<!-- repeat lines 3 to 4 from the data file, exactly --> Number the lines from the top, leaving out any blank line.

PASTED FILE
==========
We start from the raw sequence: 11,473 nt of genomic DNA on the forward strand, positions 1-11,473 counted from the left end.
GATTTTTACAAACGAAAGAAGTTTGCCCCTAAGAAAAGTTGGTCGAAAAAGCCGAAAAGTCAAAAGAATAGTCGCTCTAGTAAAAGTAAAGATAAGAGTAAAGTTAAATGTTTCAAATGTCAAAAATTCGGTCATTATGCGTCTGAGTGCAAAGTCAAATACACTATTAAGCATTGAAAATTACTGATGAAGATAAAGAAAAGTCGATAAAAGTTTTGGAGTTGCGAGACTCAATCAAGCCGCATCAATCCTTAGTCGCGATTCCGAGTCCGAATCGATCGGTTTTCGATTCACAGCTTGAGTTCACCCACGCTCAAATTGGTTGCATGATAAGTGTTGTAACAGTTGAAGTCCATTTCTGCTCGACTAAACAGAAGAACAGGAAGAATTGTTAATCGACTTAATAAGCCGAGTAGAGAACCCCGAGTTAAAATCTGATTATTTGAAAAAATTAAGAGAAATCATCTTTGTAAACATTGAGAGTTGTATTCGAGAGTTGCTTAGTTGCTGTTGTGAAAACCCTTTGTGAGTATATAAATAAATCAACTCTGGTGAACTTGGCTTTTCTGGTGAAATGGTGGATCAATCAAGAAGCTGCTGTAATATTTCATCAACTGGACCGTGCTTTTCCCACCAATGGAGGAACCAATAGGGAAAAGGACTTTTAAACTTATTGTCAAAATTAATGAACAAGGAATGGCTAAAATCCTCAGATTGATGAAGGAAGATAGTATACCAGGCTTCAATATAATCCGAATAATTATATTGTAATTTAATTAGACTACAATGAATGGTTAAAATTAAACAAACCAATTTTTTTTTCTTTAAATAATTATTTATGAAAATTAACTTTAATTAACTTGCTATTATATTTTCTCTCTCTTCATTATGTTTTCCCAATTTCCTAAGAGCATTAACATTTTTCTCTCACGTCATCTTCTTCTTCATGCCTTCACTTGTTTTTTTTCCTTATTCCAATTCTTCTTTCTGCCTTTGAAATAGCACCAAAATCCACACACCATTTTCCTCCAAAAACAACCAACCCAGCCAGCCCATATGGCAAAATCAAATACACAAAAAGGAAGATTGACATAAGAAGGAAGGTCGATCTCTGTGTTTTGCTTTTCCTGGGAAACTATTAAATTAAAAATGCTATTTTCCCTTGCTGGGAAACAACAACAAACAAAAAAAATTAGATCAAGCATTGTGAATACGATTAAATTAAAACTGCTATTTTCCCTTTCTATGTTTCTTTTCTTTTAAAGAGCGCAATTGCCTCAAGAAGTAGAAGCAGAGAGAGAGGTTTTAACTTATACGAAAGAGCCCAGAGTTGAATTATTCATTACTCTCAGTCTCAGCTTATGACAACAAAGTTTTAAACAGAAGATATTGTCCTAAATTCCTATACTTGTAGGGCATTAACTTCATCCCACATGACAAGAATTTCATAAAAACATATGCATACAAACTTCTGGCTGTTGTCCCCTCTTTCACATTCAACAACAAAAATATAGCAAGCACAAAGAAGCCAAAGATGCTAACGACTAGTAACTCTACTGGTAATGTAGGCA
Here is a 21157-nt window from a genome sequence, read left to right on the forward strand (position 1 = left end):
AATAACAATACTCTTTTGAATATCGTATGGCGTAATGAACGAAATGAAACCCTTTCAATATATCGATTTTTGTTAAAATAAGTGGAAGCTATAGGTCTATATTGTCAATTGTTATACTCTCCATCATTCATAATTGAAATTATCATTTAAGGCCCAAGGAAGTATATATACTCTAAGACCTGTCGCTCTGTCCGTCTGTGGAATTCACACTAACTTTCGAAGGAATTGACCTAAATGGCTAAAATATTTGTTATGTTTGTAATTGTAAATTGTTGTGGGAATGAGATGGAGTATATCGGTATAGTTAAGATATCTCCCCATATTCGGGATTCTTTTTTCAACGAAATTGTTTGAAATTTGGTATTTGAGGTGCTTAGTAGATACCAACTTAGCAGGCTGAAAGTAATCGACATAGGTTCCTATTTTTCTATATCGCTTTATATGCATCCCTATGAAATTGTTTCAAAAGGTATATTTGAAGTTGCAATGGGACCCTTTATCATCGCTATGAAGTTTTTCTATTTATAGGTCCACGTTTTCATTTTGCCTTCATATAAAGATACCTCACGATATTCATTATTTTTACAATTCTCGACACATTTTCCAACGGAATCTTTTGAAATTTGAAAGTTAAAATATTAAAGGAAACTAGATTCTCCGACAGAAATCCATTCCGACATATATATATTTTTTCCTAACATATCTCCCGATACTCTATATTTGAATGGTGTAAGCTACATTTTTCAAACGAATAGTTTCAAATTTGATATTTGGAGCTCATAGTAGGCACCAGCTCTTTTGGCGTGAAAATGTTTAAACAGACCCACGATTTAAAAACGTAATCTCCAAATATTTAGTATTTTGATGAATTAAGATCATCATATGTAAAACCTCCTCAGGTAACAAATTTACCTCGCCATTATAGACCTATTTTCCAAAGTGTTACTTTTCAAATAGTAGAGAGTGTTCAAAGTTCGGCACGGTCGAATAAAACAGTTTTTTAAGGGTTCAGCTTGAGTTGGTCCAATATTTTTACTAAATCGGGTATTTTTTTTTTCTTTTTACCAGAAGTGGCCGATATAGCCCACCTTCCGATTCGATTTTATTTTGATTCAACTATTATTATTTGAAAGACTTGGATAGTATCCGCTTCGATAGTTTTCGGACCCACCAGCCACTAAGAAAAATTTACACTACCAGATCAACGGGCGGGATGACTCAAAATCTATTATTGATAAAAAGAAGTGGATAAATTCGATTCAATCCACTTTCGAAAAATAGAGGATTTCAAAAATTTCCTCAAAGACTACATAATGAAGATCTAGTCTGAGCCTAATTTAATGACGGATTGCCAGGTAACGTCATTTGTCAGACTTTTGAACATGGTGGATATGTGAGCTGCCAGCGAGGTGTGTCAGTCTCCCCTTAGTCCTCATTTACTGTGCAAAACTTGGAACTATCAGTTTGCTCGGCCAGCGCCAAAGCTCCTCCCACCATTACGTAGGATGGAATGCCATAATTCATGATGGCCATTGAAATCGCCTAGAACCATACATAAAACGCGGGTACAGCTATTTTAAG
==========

Here is a 21157-nt window from a genome sequence, read left to right on the forward strand (position 1 = left end):
AATAACAATACTCTTTTGAATATCGTATGGCGTAATGAACGAAATGAAACCCTTTCAATATATCGATTTTTGTTAAAATAAGTGGAAGCTATAGGTCTATATTGTCAATTGTTATACTCTCCATCATTCATAATTGAAATTATCATTTAAGGCCCAAGGAAGTATATATACTCTAAGACCTGTCGCTCTGTCCGTCTGTGGAATTCACACTAACTTTCGAAGGAATTGACCTAAATGGCTAAAATATTTGTTATGTTTGTAATTGTAAATTGTTGTGGGAATGAGATGGAGTATATCGGTATAGTTAAGATATCTCCCCATATTCGGGATTCTTTTTTCAACGAAATTGTTTGAAATTTGGTATTTGAGGTGCTTAGTAGATACCAACTTAGCAGGCTGAAAGTAATCGACATAGGTTCCTATTTTTCTATATCGCTTTATATGCATCCCTATGAAATTGTTTCAAAAGGTATATTTGAAGTTGCAATGGGACCCTTTATCATCGCTATGAAGTTTTTCTATTTATAGGTCCACGTTTTCATTTTGCCTTCATATAAAGATACCTCACGATATTCATTATTTTTACAATTCTCGACACATTTTCCAACGGAATCTTTTGAAATTTGAAAGTTAAAATATTAAAGGAAACTAGATTCTCCGACAGAAATCCATTCCGACATATATATATTTTTTCCTAACATATCTCCCGATACTCTATATTTGAATGGTGTAAGCTACATTTTTCAAACGAATAGTTTCAAATTTGATATTTGGAGCTCATAGTAGGCACCAGCTCTTTTGGCGTGAAAATGTTTAAACAGACCCACGATTTAAAAACGTAATCTCCAAATATTTAGTATTTTGATGAATTAAGATCATCATATGTAAAACCTCCTCAGGTAACAAATTTACCTCGCCATTATAGACCTATTTTCCAAAGTGTTACTTTTCAAATAGTAGAGAGTGTTCAAAGTTCGGCACGGTCGAATAAAACAGTTTTTTAAGGGTTCAGCTTGAGTTGGTCCAATATTTTTACTAAATCGGGTATTTTTTTTTTCTTTTTACCAGAAGTGGCCGATATAGCCCACCTTCCGATTCGATTTTATTTTGATTCAACTATTATTATTTGAAAGACTTGGATAGTATCCGCTTCGATAGTTTTCGGACCCACCAGCCACTAAGAAAAATTTACACTACCAGATCAACGGGCGGGATGACTCAAAATCTATTATTGATAAAAAGAAGTGGATAAATTCGATTCAATCCACTTTCGAAAAATAGAGGATTTCAAAAATTTCCTCAAAGACTACATAATGAAGATCTAGTCTGAGCCTAATTTAATGACGGATTGCCAGGTAACGTCATTTGTCAGACTTTTGAACATGGTGGATATGTGAGCTGCCAGCGAGGTGTGTCAGTCTCCCCTTAGTCCTCATTTACTGTGCAAAACTTGGAACTATCAGTTTGCTCGGCCAGCGCCAAAGCTCCTCCCACCATTACGTAGGATGGAATGCCATAATTCATGATGGCCATTGAAATCGCCTAGAACCATACATAAAACGCGGGTACAGCTATTTTAAG